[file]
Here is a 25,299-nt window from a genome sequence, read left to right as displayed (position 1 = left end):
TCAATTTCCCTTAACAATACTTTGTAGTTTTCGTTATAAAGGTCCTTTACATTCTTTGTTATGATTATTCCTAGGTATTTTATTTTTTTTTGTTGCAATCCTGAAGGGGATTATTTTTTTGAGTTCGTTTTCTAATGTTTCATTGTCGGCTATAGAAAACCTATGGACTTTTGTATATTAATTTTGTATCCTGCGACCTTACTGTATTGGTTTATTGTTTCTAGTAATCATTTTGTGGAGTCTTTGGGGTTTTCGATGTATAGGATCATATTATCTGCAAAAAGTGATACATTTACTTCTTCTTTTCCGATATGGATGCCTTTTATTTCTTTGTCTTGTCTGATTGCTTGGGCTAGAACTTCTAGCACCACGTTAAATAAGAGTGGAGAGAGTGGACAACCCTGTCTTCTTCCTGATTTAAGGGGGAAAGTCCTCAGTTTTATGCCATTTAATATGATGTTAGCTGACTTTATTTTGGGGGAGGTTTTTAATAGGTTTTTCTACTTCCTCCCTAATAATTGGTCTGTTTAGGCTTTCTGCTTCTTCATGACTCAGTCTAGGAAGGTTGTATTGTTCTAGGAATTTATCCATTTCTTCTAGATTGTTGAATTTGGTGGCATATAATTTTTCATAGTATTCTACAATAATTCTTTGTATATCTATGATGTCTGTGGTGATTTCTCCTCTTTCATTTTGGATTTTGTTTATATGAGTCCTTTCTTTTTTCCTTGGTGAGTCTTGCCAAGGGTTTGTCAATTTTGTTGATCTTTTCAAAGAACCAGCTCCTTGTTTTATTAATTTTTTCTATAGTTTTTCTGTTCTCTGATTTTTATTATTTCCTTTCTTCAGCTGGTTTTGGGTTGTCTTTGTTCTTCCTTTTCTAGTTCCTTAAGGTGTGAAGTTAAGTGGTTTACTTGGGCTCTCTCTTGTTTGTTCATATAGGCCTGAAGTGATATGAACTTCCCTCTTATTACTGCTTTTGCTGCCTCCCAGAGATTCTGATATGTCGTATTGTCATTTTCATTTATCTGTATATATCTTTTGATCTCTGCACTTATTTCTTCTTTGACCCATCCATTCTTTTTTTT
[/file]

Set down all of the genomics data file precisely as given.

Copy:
Here is a 25,299-nt window from a genome sequence, read left to right as displayed (position 1 = left end):
TCAATTTCCCTTAACAATACTTTGTAGTTTTCGTTATAAAGGTCCTTTACATTCTTTGTTATGATTATTCCTAGGTATTTTATTTTTTTTTGTTGCAATCCTGAAGGGGATTATTTTTTTGAGTTCGTTTTCTAATGTTTCATTGTCGGCTATAGAAAACCTATGGACTTTTGTATATTAATTTTGTATCCTGCGACCTTACTGTATTGGTTTATTGTTTCTAGTAATCATTTTGTGGAGTCTTTGGGGTTTTCGATGTATAGGATCATATTATCTGCAAAAAGTGATACATTTACTTCTTCTTTTCCGATATGGATGCCTTTTATTTCTTTGTCTTGTCTGATTGCTTGGGCTAGAACTTCTAGCACCACGTTAAATAAGAGTGGAGAGAGTGGACAACCCTGTCTTCTTCCTGATTTAAGGGGGAAAGTCCTCAGTTTTATGCCATTTAATATGATGTTAGCTGACTTTATTTTGGGGGAGGTTTTTAATAGGTTTTTCTACTTCCTCCCTAATAATTGGTCTGTTTAGGCTTTCTGCTTCTTCATGACTCAGTCTAGGAAGGTTGTATTGTTCTAGGAATTTATCCATTTCTTCTAGATTGTTGAATTTGGTGGCATATAATTTTTCATAGTATTCTACAATAATTCTTTGTATATCTATGATGTCTGTGGTGATTTCTCCTCTTTCATTTTGGATTTTGTTTATATGAGTCCTTTCTTTTTTCCTTGGTGAGTCTTGCCAAGGGTTTGTCAATTTTGTTGATCTTTTCAAAGAACCAGCTCCTTGTTTTATTAATTTTTTCTATAGTTTTTCTGTTCTCTGATTTTTATTATTTCCTTTCTTCAGCTGGTTTTGGGTTGTCTTTGTTCTTCCTTTTCTAGTTCCTTAAGGTGTGAAGTTAAGTGGTTTACTTGGGCTCTCTCTTGTTTGTTCATATAGGCCTGAAGTGATATGAACTTCCCTCTTATTACTGCTTTTGCTGCCTCCCAGAGATTCTGATATGTCGTATTGTCATTTTCATTTATCTGTATATATCTTTTGATCTCTGCACTTATTTCTTCTTTGACCCATCCATTCTTTTTTTT